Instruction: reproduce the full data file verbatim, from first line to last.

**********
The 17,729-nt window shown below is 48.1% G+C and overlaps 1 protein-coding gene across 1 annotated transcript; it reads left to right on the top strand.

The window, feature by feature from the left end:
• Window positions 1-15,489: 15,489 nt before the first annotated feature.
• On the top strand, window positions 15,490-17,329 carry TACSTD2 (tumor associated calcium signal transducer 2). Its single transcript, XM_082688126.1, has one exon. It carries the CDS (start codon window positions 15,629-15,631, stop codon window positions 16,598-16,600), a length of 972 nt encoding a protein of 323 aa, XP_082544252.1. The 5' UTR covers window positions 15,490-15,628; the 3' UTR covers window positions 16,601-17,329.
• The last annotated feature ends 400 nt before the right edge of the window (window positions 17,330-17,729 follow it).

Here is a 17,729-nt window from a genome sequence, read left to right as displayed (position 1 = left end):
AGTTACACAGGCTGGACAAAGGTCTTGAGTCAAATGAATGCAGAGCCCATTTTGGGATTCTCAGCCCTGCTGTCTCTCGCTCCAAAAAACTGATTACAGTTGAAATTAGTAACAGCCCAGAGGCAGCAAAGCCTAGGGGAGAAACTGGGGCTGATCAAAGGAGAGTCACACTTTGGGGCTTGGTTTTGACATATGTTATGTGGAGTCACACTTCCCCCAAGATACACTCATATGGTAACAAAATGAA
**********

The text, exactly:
The 17,729-nt window shown below is 48.1% G+C and overlaps 1 protein-coding gene across 1 annotated transcript; it reads left to right on the top strand.

The window, feature by feature from the left end:
• Window positions 1-15,489: 15,489 nt before the first annotated feature.
• On the top strand, window positions 15,490-17,329 carry TACSTD2 (tumor associated calcium signal transducer 2). Its single transcript, XM_082688126.1, has one exon. It carries the CDS (start codon window positions 15,629-15,631, stop codon window positions 16,598-16,600), a length of 972 nt encoding a protein of 323 aa, XP_082544252.1. The 5' UTR covers window positions 15,490-15,628; the 3' UTR covers window positions 16,601-17,329.
• The last annotated feature ends 400 nt before the right edge of the window (window positions 17,330-17,729 follow it).

Here is a 17,729-nt window from a genome sequence, read left to right as displayed (position 1 = left end):
AGTTACACAGGCTGGACAAAGGTCTTGAGTCAAATGAATGCAGAGCCCATTTTGGGATTCTCAGCCCTGCTGTCTCTCGCTCCAAAAAACTGATTACAGTTGAAATTAGTAACAGCCCAGAGGCAGCAAAGCCTAGGGGAGAAACTGGGGCTGATCAAAGGAGAGTCACACTTTGGGGCTTGGTTTTGACATATGTTATGTGGAGTCACACTTCCCCCAAGATACACTCATATGGTAACAAAATGAA